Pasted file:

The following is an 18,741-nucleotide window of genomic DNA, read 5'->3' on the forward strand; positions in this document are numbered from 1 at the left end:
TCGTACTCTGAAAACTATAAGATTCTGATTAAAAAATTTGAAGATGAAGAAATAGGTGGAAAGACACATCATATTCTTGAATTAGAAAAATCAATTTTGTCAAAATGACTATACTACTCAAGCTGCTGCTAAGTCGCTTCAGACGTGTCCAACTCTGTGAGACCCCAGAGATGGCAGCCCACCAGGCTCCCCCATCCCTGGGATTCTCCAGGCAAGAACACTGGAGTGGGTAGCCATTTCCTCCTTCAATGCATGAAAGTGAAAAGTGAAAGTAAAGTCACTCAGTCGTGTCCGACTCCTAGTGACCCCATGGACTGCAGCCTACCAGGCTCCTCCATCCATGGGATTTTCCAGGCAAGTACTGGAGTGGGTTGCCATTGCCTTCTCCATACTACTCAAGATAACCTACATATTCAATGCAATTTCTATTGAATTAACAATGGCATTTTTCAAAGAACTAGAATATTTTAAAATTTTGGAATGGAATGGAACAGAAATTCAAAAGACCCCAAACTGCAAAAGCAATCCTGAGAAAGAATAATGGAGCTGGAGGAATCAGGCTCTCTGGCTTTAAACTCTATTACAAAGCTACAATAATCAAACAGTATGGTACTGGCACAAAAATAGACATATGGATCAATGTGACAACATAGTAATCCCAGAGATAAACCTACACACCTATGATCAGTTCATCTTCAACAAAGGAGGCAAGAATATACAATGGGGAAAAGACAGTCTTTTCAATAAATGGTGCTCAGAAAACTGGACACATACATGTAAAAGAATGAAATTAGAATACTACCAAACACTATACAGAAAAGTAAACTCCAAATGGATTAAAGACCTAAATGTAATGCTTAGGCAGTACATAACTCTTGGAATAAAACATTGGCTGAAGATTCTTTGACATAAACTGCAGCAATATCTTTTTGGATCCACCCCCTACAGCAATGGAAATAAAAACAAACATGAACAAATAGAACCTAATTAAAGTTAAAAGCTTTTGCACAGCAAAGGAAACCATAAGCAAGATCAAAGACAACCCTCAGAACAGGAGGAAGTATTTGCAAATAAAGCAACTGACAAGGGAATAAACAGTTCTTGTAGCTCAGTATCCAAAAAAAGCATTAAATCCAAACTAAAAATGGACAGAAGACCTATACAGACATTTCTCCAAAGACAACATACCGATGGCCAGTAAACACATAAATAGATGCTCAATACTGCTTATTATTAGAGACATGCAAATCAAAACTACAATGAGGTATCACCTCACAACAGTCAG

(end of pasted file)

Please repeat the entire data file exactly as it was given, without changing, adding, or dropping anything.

The following is an 18,741-nucleotide window of genomic DNA, read 5'->3' on the forward strand; positions in this document are numbered from 1 at the left end:
TCGTACTCTGAAAACTATAAGATTCTGATTAAAAAATTTGAAGATGAAGAAATAGGTGGAAAGACACATCATATTCTTGAATTAGAAAAATCAATTTTGTCAAAATGACTATACTACTCAAGCTGCTGCTAAGTCGCTTCAGACGTGTCCAACTCTGTGAGACCCCAGAGATGGCAGCCCACCAGGCTCCCCCATCCCTGGGATTCTCCAGGCAAGAACACTGGAGTGGGTAGCCATTTCCTCCTTCAATGCATGAAAGTGAAAAGTGAAAGTAAAGTCACTCAGTCGTGTCCGACTCCTAGTGACCCCATGGACTGCAGCCTACCAGGCTCCTCCATCCATGGGATTTTCCAGGCAAGTACTGGAGTGGGTTGCCATTGCCTTCTCCATACTACTCAAGATAACCTACATATTCAATGCAATTTCTATTGAATTAACAATGGCATTTTTCAAAGAACTAGAATATTTTAAAATTTTGGAATGGAATGGAACAGAAATTCAAAAGACCCCAAACTGCAAAAGCAATCCTGAGAAAGAATAATGGAGCTGGAGGAATCAGGCTCTCTGGCTTTAAACTCTATTACAAAGCTACAATAATCAAACAGTATGGTACTGGCACAAAAATAGACATATGGATCAATGTGACAACATAGTAATCCCAGAGATAAACCTACACACCTATGATCAGTTCATCTTCAACAAAGGAGGCAAGAATATACAATGGGGAAAAGACAGTCTTTTCAATAAATGGTGCTCAGAAAACTGGACACATACATGTAAAAGAATGAAATTAGAATACTACCAAACACTATACAGAAAAGTAAACTCCAAATGGATTAAAGACCTAAATGTAATGCTTAGGCAGTACATAACTCTTGGAATAAAACATTGGCTGAAGATTCTTTGACATAAACTGCAGCAATATCTTTTTGGATCCACCCCCTACAGCAATGGAAATAAAAACAAACATGAACAAATAGAACCTAATTAAAGTTAAAAGCTTTTGCACAGCAAAGGAAACCATAAGCAAGATCAAAGACAACCCTCAGAACAGGAGGAAGTATTTGCAAATAAAGCAACTGACAAGGGAATAAACAGTTCTTGTAGCTCAGTATCCAAAAAAAGCATTAAATCCAAACTAAAAATGGACAGAAGACCTATACAGACATTTCTCCAAAGACAACATACCGATGGCCAGTAAACACATAAATAGATGCTCAATACTGCTTATTATTAGAGACATGCAAATCAAAACTACAATGAGGTATCACCTCACAACAGTCAG